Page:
The Legends are great at finding time for fun even in the most dire of circumstances, but sometimes you have to do a little cramming to get caught up. Spoilers follow for Legends of Tomorrow Season 6, Episode 6, “Bishop’s Gambit.”
Legends of Tomorrow episodes are generally not terribly plot-heavy. They’re high-concept send-ups of genres, or they’re intimate character stories. This episode–it’s plot-heavy.
Recounting everything that goes on this week would take five or six hundred words all on its own. The short version is that the disparate Legends–Rory and the alien Kayla, Sara and Gary Greene (also an alien), and the Legends sleeping over at Constantine’s House of Mystery–all make huge strides toward converging. Though with the Legends, it’s never a straight line.
Even though this episode is workmanlike in how much it does to move the story forward, there are still lots of moments worth enjoying.
Mick trusts (almost) no one
We haven’t seen Mick in a couple of weeks and he’s hardly the star of this episode, but he still manages to land a line that resonates. Mick and Kayla seem to be a near-perfect match despite being from different planets and, probably, galaxies. They both love booze–it’s Kayla’s eight tentacles that give her the edge in a drinking contest, not willpower or tolerance–and later when they get chased into a containment pod, the decision to get it on is very much mutual. Similarly, they both hold humanity in low regard. But while they agree that humanity is weak, flighty, and betrays easily, Mick says Sara’s the exception, and that makes saving her his priority.
Gary, meanwhile, gets two memorable moments. The first comes when he slithers, one tentacle at a time, out of the toilet in Sara’s cell. this happens off-screen, but between Caity Lotz’ reaction and the shot of Gary drenched and halfway out of the toilet, it’s one of the better visual gags in a while.
Good boy, Gary!
The other comes after Bishop, the Silicon Valley CEO-like villain, takes down the barrier he’s using to slowly terraform the atmosphere of the planet he’s holding Sara captive on. Gary rescues one of the Ava clones that Bishop is using to execute his plan and brings her to the other Ava clones. The clones are thoroughly brainwashed, but they’ve never met the sycophantic Gary, who regales them with tales of his Ava–Ava the Leader–and how strong and intelligent she is. Gary isn’t effective on purpose. He’s like a misguided but enthusiastic dog whose tail happens to hit the right lever. And that makes him a perfect addition to the Legends, even if they’ve never fully accepted him.
I can hear you
Spooner, too, is finally getting some development. The crew follows up on an anomaly that leads them to finding Amelia Earhart. She stole the Waverider and landed in mid-century America, getting herself put in an insane asylum. The Legends collect her and the Waverider, and take all kinds of measures to get info about Sara out of her. It’s when Earhart starts to change over into the alien creature living in the same body that things get interesting. She’d previously been little more than an Alien Detector with the same fashion sense and penchant for alcohol as Mick. But when the alien creature breaks out of holding, Spooner hisses at it in its own language.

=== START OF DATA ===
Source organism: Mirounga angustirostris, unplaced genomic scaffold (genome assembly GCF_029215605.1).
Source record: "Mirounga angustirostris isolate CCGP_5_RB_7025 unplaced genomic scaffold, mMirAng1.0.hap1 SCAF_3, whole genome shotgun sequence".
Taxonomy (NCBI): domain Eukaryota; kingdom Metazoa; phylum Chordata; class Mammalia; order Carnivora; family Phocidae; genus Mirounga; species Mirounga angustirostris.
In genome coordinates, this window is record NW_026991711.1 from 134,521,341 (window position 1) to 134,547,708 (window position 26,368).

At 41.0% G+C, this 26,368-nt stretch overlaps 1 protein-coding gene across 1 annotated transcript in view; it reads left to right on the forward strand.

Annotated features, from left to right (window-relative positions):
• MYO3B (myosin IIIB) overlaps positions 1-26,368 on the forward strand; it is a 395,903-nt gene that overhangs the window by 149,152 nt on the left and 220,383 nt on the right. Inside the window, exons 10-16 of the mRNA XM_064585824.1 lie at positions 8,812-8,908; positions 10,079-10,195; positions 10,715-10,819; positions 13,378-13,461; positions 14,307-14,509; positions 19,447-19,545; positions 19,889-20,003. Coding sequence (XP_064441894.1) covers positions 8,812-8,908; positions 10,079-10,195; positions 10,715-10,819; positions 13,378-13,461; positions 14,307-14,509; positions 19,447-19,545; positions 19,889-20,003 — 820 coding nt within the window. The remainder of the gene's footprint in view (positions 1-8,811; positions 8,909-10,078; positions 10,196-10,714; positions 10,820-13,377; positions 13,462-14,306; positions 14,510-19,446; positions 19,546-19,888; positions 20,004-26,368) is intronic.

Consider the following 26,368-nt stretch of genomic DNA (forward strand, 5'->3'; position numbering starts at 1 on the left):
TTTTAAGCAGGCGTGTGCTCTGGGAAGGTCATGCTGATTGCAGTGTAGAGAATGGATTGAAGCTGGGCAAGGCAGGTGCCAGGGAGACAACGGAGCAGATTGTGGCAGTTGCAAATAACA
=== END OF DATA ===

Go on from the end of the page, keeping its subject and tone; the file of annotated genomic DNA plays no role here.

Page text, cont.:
The newcomer is spooked by this, as her whole life before the Legends was about hiding from and resisting whatever is happening in her head that lets her hear those thoughts. Now she’s having to figure out whether to run away from or embrace who or what she really is.
No Past, No Future
There’s also this quick conversation she has with Behrad. Behrad who I initially discounted and who has become one of my favorite characters (they’re all my favorite characters). Behrad tells Spooner that if you’re going to live on the Waverider, you have to ignore the past and future and live in the now. It’s somewhat practical advice, since they live on a literal time machine, but it also speaks to the place the Waverider holds for most of these characters. It’s a halfway house that they live in while they’re figuring out who they are. Ray Palmer had to figure out what came after being a CEO and a superhero. Rory is slowly learning that there’s life beyond theft and arson thanks in big part to his daughter, Lita. Zari is an accomplished social media mogul, but it’s not what she wants from life.
None of these characters are meant to end up on the Waverider. It’s a sad thing to think, and it reframes the lives of every one of the characters, making me wonder where they’re going–what is each character’s endgame?
Who is Sara Lance?
While all of this is going on, Sara is convincing Bishop she’s on his side right up until she finds out he ‘killed’ Rory, at which point she cripples him. She already knows that if she kills him, a healthy clone will simply appear, so she starts dragging the seemingly paralyzed man around his own base, looking for clues. She finds his cloning room and then finds one of the biggest twists to the show in a long while. He didn’t heal Sara, he cloned her.
Sara–like Bishop–has died and come back. For her, it was a harrowing process that involved losing her soul. That was, in fact, how Constantine first joined the Arrowverse, for what was meant to be a guest appearance.
But now she’s in a new body, one that hasn’t been killed and revived, one that hasn’t been tormented by the League of Assassins. This seems like it could be a huge moment for Sara, and maybe even the first steps of an exit from the Waverider for her.
This episode got a lot done, and I feel like I didn’t even cover half of it. But these moments show how the writers manage to fit all these great lines and interactions in while also getting tons of work done in the story at the same time.